Ashley Ross is an analytical chemist with specific expertise in electrochemistry, microfluidics, neurochemistry and fluorescence microscopy. She is an Assistant Professor in the Department of Chemistry at the University of Cincinnati and faculty of the Neuroscience Graduate Program. Her lab is committed to developing electrochemical sensors, microfluidic platforms, and novel assays to detect and study neurochemicals which are important for brain-immune communication
Research in the Ross lab focuses on developing methods to probe signaling within and between the brain and the immune system and investigating the extent to which analytes interact at electrode surfaces. Our lab uses a combination of electrochemistry, materials science, microfluidics, and fluorescence microscopy to achieve these goals. Our lab is focused on (1) Developing new electrochemical sensors and methods to probe neurochemical signaling in the brain and immune tissue, (2) Developing and studying novel carbon surfaces for improved analyte-electrode electrochemical interactions, and (3) Designing microfluidic organ-on-chip platforms to study neuro-immune interactions.
(1) Monitoring neurochemical signaling in real-time
Traditional neurotransmitters and neuromodulators, like catecholamines and indolamines, can be released from not only neuronal cells, but also immune cells to aid in inflammatory modulation. The extent to which these neurochemicals are signaling within the immune system is not well understood. Fast-scan cyclic voltammetry (FSCV) coupled to carbon-fiber microelectrodes is an electrochemical technique widely used to study neurotransmitter release in the brain and provides the necessary temporal resolution needed to monitor rapid changes. Our lab is focused on developing methods to characterize and monitor rapid signaling within both the brain and immune system. Projects in this area focus on developing and applying new methods to study purine signaling in the brain during ischemia and neurochemical signaling in organs along the gut-brain-immune axis.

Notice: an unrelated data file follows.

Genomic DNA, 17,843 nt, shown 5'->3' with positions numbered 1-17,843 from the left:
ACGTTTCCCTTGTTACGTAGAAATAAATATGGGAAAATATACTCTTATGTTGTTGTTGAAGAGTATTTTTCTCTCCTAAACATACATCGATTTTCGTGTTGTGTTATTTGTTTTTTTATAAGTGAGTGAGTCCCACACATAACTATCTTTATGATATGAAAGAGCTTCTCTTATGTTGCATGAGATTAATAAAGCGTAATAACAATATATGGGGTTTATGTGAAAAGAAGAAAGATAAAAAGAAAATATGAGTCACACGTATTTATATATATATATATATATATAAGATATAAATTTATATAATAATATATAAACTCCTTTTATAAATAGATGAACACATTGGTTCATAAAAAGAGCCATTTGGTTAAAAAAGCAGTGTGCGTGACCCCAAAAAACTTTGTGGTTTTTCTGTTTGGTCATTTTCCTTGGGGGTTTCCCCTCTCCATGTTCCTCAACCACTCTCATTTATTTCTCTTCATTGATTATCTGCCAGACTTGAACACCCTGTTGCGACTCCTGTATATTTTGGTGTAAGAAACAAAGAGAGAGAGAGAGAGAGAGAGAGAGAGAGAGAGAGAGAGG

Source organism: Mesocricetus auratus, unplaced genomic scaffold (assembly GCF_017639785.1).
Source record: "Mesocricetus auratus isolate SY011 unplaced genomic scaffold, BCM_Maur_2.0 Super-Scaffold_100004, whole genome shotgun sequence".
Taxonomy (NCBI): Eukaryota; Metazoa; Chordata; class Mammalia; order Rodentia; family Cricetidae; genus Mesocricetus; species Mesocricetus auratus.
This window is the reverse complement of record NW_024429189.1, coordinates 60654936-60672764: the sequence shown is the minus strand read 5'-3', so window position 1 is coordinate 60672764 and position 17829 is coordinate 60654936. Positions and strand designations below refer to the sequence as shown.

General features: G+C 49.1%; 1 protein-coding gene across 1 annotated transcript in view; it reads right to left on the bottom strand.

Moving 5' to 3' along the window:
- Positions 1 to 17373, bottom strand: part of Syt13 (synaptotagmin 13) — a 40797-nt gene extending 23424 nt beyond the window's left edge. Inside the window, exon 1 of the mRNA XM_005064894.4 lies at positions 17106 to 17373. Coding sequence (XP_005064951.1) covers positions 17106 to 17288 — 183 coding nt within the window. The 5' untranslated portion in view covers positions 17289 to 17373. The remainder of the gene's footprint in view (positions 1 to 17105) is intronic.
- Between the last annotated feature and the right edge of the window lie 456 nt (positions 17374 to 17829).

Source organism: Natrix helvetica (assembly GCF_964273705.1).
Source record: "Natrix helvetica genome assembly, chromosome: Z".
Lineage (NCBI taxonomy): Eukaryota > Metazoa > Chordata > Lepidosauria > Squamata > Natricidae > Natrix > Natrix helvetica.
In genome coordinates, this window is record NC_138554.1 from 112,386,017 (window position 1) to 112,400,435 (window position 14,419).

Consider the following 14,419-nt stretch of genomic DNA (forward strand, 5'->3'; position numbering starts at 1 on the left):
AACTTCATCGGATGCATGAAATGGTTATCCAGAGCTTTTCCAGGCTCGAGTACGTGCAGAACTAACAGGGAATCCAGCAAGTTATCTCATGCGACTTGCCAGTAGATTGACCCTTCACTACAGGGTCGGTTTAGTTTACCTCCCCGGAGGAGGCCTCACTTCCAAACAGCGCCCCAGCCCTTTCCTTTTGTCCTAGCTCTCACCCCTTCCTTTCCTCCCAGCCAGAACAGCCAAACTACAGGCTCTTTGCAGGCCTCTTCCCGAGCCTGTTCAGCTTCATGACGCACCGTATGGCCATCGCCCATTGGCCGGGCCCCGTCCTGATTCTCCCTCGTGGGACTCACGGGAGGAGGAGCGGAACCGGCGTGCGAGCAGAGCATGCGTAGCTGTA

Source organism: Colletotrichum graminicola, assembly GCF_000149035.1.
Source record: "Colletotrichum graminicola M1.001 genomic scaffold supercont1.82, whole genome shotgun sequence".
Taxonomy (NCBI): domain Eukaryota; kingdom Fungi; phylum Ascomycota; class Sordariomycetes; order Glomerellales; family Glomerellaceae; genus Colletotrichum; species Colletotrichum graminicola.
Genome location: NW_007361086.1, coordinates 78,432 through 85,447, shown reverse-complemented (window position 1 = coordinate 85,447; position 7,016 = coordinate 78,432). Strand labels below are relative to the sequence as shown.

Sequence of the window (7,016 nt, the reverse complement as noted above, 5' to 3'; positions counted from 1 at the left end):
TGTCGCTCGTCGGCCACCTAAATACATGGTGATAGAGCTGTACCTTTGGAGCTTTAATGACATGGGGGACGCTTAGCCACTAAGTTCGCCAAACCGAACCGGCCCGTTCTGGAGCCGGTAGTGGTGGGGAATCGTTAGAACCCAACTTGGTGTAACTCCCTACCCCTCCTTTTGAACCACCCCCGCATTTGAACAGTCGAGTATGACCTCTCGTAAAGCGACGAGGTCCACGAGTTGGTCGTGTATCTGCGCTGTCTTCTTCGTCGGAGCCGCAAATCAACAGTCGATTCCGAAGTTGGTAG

(2) Novel Carbon Surfaces
Carbon-fiber microelectrodes are common electrode materials for FSCV detection. Our lab is interested in investigating and designing novel carbon materials and developing new carbon-fiber microstructures and functionalizations to improve electrochemical detection of a variety of important neurochemical analytes. We focus on the fundamental interactions at the electrode-analyte interface to drive carbon surface design. Projects in this area are focused on fundamental electrochemistry, materials science, electrode surface characterization, and computational simulations of analyte-electrode interactions.
Microfluidics allows precise control over small volumes with exquisite spatial resolution. The brain is a complicated organ of the central nervous system, composed of several sub-regions ranging from a few microns to several hundred microns in size. Likewise, the central organ of the immune system (the lymph node) is fairly heterogeneous. The ability to better replicate complicated in vivo signaling but with precise control within and between organs along the gut-brain-immune axis would significantly advance our understanding of a host of inflammatory and neurodegenerative diseases. Our lab focuses on designing microengineered platforms to more precisely study the effects of stroke and neural communication between the brain and immune system.